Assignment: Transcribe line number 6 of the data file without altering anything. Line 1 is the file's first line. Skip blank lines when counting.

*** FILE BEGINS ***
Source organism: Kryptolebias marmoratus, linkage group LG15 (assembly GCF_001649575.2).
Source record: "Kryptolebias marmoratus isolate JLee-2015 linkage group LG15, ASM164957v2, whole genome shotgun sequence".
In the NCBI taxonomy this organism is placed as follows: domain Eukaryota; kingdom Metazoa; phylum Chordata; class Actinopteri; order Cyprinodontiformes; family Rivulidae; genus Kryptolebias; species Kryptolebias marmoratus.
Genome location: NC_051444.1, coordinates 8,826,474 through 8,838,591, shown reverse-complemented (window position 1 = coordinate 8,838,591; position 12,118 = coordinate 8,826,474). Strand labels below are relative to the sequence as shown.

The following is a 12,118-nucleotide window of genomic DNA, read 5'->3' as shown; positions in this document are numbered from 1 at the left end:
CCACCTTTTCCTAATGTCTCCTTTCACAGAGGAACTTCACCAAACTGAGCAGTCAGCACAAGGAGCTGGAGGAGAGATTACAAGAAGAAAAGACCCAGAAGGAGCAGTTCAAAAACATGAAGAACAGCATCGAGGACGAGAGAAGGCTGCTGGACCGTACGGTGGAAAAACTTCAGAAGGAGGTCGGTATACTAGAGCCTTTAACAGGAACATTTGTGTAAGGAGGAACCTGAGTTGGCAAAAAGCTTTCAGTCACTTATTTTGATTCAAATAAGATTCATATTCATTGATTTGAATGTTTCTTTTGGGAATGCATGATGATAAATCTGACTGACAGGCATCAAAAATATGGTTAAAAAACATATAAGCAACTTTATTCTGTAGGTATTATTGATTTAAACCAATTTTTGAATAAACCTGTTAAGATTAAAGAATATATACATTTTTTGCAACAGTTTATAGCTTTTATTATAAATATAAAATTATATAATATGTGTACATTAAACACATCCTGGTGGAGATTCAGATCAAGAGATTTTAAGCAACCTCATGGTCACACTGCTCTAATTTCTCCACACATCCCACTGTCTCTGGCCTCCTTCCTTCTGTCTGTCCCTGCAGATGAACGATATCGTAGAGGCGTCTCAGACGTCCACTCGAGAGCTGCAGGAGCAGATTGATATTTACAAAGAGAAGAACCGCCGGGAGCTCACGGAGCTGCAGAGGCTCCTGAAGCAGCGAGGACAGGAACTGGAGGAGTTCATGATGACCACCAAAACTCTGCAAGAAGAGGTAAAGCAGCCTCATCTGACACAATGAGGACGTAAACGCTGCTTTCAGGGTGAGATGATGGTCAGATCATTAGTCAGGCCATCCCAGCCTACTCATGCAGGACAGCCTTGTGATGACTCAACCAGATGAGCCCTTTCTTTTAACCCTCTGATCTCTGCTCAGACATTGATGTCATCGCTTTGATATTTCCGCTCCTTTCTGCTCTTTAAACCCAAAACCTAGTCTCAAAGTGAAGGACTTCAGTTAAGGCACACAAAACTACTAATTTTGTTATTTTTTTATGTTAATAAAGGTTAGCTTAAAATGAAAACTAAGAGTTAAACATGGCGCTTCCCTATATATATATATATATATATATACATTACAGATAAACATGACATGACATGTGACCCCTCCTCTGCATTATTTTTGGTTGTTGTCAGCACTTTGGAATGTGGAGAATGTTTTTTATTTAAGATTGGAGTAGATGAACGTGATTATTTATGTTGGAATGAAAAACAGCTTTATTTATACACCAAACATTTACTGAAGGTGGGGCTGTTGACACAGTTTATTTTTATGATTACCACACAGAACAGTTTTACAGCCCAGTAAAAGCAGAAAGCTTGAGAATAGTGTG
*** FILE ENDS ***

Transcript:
CCACCTTTTCCTAATGTCTCCTTTCACAGAGGAACTTCACCAAACTGAGCAGTCAGCACAAGGAGCTGGAGGAGAGATTACAAGAAGAAAAGACCCAGAAGGAGCAGTTCAAAAACATGAAGAACAGCATCGAGGACGAGAGAAGGCTGCTGGACCGTACGGTGGAAAAACTTCAGAAGGAGGTCGGTATACTAGAGCCTTTAACAGGAACATTTGTGTAAGGAGGAACCTGAGTTGGCAAAAAGCTTTCAGTCACTTATTTTGATTCAAATAAGATTCATATTCATTGATTTGAATGTTTCTTTTGGGAATGCATGATGATAAATCTGACTGACAGGCATCAAAAATATGGTTAAAAAACATATAAGCAACTTTATTCTGTAGGTATTATTGATTTAAACCAATTTTTGAATAAACCTGTTAAGATTAAAGAATATATACATTTTTTGCAACAGTTTATAGCTTTTATTATAAATATAAAATTATATAATATGTGTACATTAAACACATCCTGGTGGAGATTCAGATCAAGAGATTTTAAGCAACCTCATGGTCACACTGCTCTAATTTCTCCACACATCCCACTGTCTCTGGCCTCCTTCCTTCTGTCTGTCCCTGCAGATGAACGATATCGTAGAGGCGTCTCAGACGTCCACTCGAGAGCTGCAGGAGCAGATTGATATTTACAAAGAGAAGAACCGCCGGGAGCTCACGGAGCTGCAGAGGCTCCTGAAGCAGCGAGGACAGGAACTGGAGGAGTTCATGATGACCACCAAAACTCTGCAAGAAGAGGTAAAGCAGCCTCATCTGACACAATGAGGACGTAAACGCTGCTTTCAGGGTGAGATGATGGTCAGATCATTAGTCAGGCCATCCCAGCCTACTCATGCAGGACAGCCTTGTGATGACTCAACCAGATGAGCCCTTTCTTTTAACCCTCTGATCTCTGCTCAGACATTGATGTCATCGCTTTGATATTTCCGCTCCTTTCTGCTCTTTAAACCCAAAACCTAGTCTCAAAGTGAAGGACTTCAGTTAAGGCACACAAAACTACTAATTTTGTTATTTTTTTATGTTAATAAAGGTTAGCTTAAAATGAAAACTAAGAGTTAAACATGGCGCTTCCCTATATATATATATATATATATATACATTACAGATAAACATGACATGACATGTGACCCCTCCTCTGCATTATTTTTGGTTGTTGTCAGCACTTTGGAATGTGGAGAATGTTTTTTATTTAAGATTGGAGTAGATGAACGTGATTATTTATGTTGGAATGAAAAACAGCTTTATTTATACACCAAACATTTACTGAAGGTGGGGCTGTTGACACAGTTTATTTTTATGATTACCACACAGAACAGTTTTACAGCCCAGTAAAAGCAGAAAGCTTGAGAATAGTGTG